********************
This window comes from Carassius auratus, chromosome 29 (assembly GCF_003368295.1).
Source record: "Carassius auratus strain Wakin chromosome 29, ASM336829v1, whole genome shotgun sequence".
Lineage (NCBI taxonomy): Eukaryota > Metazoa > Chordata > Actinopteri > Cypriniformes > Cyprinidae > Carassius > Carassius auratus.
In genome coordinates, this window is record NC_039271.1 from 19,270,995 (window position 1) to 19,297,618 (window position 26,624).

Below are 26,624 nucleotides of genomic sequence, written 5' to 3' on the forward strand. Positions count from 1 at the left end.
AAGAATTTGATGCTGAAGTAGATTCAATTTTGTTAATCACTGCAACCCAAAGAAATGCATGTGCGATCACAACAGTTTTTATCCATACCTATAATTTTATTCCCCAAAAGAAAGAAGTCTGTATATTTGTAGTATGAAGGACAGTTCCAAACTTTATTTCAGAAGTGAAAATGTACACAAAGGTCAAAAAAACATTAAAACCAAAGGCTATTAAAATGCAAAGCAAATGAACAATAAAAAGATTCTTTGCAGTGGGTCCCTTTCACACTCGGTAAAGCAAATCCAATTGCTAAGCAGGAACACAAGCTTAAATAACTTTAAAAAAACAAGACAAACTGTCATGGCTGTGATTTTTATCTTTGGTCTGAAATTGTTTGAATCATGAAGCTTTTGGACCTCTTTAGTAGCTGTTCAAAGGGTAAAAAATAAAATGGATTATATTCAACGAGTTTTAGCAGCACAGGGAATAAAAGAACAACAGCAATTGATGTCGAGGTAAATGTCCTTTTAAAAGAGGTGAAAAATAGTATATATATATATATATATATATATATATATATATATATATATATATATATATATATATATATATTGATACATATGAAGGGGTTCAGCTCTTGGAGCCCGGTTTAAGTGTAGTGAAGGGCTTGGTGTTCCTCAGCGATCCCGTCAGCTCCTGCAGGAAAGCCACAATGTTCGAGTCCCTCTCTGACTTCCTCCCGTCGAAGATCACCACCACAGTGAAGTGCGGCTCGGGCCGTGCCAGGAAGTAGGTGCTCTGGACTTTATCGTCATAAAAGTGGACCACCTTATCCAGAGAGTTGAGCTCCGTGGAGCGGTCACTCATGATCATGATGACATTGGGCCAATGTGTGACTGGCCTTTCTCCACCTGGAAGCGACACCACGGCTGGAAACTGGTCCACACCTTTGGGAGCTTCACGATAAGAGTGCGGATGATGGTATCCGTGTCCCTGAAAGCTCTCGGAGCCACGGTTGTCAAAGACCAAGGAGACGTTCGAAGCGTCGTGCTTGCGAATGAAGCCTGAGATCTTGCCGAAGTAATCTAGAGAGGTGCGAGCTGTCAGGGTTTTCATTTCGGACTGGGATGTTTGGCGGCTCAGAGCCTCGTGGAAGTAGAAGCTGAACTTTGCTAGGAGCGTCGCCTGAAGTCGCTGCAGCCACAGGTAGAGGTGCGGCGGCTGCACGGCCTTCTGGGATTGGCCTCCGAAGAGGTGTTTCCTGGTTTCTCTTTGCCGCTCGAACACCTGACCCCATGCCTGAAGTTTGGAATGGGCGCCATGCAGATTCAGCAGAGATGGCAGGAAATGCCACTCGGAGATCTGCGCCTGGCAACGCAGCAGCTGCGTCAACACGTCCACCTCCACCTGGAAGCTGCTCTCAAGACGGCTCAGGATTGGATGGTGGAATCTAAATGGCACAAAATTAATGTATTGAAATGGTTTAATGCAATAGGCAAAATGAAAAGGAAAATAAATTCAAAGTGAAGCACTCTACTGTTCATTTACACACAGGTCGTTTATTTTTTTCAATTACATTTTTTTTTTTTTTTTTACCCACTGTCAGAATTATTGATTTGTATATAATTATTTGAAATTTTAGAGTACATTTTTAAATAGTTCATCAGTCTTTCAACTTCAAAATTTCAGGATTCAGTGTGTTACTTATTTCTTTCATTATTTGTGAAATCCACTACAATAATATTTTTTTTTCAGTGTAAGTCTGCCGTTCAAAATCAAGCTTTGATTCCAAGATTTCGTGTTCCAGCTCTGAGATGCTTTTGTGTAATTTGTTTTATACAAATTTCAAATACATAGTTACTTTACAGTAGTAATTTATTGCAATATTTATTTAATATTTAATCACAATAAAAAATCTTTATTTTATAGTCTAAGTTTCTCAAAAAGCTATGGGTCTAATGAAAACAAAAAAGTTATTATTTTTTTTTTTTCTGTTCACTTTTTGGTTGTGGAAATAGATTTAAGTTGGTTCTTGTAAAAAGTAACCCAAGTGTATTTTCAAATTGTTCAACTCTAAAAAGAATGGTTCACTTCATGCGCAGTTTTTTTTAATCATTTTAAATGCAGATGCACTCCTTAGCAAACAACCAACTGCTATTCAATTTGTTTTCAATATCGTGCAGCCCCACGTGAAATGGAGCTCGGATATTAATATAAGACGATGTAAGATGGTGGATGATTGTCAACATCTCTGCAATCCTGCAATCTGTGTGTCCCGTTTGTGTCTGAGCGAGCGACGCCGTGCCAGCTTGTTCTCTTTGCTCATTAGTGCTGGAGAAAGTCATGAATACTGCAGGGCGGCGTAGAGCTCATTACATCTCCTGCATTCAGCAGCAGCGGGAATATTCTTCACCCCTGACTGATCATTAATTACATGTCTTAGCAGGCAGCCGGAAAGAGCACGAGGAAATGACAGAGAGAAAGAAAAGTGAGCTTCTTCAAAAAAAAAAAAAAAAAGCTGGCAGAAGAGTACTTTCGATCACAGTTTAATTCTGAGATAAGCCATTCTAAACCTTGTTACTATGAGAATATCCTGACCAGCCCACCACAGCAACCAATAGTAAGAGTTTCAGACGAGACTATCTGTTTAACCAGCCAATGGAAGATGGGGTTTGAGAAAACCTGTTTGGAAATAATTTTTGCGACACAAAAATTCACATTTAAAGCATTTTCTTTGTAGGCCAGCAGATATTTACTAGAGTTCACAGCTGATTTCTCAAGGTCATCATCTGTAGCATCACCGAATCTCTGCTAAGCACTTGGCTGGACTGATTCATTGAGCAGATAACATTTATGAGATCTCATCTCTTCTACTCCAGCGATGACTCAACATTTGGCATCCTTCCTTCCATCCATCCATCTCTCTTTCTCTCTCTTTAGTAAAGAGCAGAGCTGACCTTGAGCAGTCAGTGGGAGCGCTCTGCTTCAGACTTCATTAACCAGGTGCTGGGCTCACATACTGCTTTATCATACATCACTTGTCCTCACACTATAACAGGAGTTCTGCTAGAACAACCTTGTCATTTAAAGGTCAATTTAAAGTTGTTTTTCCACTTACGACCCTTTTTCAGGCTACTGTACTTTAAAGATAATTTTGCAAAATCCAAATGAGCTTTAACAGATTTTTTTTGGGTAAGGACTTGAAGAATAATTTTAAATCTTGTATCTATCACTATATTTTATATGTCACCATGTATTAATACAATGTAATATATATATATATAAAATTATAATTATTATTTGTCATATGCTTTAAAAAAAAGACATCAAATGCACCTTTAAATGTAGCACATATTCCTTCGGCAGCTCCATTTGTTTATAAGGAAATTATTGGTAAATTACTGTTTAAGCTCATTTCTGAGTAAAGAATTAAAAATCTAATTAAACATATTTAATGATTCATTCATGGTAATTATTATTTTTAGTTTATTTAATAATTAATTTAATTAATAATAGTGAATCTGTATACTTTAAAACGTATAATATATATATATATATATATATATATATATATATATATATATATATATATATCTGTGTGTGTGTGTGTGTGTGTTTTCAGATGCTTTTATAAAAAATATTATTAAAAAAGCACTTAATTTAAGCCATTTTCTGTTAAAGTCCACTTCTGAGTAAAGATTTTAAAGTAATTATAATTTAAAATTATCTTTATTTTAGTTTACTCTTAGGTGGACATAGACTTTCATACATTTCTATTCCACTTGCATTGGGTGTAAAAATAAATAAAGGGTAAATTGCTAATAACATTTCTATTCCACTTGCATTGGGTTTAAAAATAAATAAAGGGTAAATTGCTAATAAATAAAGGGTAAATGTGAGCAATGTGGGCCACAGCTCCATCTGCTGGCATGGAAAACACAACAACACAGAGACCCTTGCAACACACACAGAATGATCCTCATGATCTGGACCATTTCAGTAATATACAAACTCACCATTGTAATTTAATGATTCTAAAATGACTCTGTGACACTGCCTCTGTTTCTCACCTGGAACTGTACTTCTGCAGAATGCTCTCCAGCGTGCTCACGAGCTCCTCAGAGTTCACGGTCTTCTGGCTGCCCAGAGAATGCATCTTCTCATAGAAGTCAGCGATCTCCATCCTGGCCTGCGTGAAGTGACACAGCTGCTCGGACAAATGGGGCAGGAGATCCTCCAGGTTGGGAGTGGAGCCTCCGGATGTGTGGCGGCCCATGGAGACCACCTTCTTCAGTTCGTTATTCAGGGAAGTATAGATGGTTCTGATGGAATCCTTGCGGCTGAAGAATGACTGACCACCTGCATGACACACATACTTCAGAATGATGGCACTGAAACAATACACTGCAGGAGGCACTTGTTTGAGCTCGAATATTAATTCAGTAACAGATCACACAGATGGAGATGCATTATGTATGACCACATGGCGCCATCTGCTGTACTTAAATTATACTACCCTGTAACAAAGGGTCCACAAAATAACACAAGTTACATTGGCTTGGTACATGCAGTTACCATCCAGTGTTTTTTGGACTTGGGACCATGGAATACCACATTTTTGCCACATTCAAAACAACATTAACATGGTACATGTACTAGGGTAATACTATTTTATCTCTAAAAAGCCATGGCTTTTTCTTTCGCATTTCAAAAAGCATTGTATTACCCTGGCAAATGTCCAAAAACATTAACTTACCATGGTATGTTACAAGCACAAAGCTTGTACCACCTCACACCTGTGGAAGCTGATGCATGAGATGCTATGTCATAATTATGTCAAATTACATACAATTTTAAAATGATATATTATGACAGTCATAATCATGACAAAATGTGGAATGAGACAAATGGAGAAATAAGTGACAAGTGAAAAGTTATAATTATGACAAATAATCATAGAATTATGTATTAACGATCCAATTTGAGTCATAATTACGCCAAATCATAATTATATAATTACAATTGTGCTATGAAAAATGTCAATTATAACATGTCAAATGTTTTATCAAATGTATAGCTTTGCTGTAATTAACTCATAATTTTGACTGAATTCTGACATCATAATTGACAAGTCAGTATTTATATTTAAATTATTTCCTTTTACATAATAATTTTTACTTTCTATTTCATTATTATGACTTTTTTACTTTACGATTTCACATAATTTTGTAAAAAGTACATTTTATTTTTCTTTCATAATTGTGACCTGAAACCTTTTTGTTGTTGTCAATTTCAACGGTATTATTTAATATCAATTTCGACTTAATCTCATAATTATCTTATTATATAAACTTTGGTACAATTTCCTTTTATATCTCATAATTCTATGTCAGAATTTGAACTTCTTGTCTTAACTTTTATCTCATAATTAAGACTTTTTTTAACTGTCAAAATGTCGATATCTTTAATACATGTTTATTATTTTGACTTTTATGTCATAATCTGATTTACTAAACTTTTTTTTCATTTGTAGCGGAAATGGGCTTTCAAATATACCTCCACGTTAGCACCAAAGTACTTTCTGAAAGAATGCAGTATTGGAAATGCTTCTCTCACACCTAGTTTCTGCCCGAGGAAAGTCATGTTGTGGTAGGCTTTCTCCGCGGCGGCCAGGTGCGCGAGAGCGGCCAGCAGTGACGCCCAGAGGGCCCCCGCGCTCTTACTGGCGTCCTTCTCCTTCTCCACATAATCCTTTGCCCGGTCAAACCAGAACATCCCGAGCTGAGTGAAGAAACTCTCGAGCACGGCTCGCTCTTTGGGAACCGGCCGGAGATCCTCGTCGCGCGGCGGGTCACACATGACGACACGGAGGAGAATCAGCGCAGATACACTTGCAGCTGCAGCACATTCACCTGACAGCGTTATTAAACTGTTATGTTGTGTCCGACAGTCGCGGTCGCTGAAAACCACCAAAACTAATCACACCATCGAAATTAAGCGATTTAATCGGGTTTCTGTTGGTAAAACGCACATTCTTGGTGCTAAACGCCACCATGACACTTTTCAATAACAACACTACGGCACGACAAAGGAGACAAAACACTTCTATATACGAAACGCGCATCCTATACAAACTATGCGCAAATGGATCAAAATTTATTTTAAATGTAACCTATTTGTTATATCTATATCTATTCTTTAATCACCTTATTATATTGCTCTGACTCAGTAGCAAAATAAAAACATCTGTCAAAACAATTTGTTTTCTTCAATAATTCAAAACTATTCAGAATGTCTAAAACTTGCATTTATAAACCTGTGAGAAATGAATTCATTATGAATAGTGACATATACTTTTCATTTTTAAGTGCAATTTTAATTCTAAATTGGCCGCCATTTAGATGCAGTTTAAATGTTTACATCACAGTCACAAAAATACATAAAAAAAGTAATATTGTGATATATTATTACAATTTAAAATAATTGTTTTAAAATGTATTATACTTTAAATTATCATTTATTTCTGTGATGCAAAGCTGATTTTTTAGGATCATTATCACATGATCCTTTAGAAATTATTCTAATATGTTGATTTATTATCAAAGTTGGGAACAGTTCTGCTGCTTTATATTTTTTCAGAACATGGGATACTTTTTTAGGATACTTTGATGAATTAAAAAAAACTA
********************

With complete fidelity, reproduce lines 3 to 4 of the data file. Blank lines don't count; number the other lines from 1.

Lineage (NCBI taxonomy): Eukaryota > Metazoa > Chordata > Actinopteri > Cypriniformes > Cyprinidae > Carassius > Carassius auratus.
In genome coordinates, this window is record NC_039271.1 from 19,270,995 (window position 1) to 19,297,618 (window position 26,624).